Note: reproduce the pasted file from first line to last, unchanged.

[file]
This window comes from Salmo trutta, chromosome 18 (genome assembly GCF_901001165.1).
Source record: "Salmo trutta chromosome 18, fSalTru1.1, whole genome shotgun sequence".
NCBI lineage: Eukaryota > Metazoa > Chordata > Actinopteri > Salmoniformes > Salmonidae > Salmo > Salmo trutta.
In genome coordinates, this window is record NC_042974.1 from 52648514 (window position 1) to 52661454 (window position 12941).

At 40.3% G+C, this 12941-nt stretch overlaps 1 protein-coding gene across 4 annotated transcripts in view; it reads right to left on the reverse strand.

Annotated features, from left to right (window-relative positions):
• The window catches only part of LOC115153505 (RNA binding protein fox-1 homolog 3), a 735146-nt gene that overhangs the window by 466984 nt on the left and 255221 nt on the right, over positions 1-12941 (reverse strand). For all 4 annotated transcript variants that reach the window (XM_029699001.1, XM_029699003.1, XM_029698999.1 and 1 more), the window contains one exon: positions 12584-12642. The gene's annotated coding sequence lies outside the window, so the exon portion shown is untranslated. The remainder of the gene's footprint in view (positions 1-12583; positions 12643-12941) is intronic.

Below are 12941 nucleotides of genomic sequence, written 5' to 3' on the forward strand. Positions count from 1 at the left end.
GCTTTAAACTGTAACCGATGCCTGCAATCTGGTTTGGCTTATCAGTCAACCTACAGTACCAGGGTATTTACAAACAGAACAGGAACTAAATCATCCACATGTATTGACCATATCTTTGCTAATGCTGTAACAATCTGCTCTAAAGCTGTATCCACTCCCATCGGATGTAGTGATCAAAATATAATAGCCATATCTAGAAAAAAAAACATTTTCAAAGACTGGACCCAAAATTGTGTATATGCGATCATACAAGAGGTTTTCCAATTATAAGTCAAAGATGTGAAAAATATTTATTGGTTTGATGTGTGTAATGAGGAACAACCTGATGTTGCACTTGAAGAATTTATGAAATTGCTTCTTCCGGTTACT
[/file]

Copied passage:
This window comes from Salmo trutta, chromosome 18 (genome assembly GCF_901001165.1).
Source record: "Salmo trutta chromosome 18, fSalTru1.1, whole genome shotgun sequence".
NCBI lineage: Eukaryota > Metazoa > Chordata > Actinopteri > Salmoniformes > Salmonidae > Salmo > Salmo trutta.
In genome coordinates, this window is record NC_042974.1 from 52648514 (window position 1) to 52661454 (window position 12941).

At 40.3% G+C, this 12941-nt stretch overlaps 1 protein-coding gene across 4 annotated transcripts in view; it reads right to left on the reverse strand.

Annotated features, from left to right (window-relative positions):
• The window catches only part of LOC115153505 (RNA binding protein fox-1 homolog 3), a 735146-nt gene that overhangs the window by 466984 nt on the left and 255221 nt on the right, over positions 1-12941 (reverse strand). For all 4 annotated transcript variants that reach the window (XM_029699001.1, XM_029699003.1, XM_029698999.1 and 1 more), the window contains one exon: positions 12584-12642. The gene's annotated coding sequence lies outside the window, so the exon portion shown is untranslated. The remainder of the gene's footprint in view (positions 1-12583; positions 12643-12941) is intronic.

Below are 12941 nucleotides of genomic sequence, written 5' to 3' on the forward strand. Positions count from 1 at the left end.
GCTTTAAACTGTAACCGATGCCTGCAATCTGGTTTGGCTTATCAGTCAACCTACAGTACCAGGGTATTTACAAACAGAACAGGAACTAAATCATCCACATGTATTGACCATATCTTTGCTAATGCTGTAACAATCTGCTCTAAAGCTGTATCCACTCCCATCGGATGTAGTGATCAAAATATAATAGCCATATCTAGAAAAAAAAACATTTTCAAAGACTGGACCCAAAATTGTGTATATGCGATCATACAAGAGGTTTTCCAATTATAAGTCAAAGATGTGAAAAATATTTATTGGTTTGATGTGTGTAATGAGGAACAACCTGATGTTGCACTTGAAGAATTTATGAAATTGCTTCTTCCGGTTACT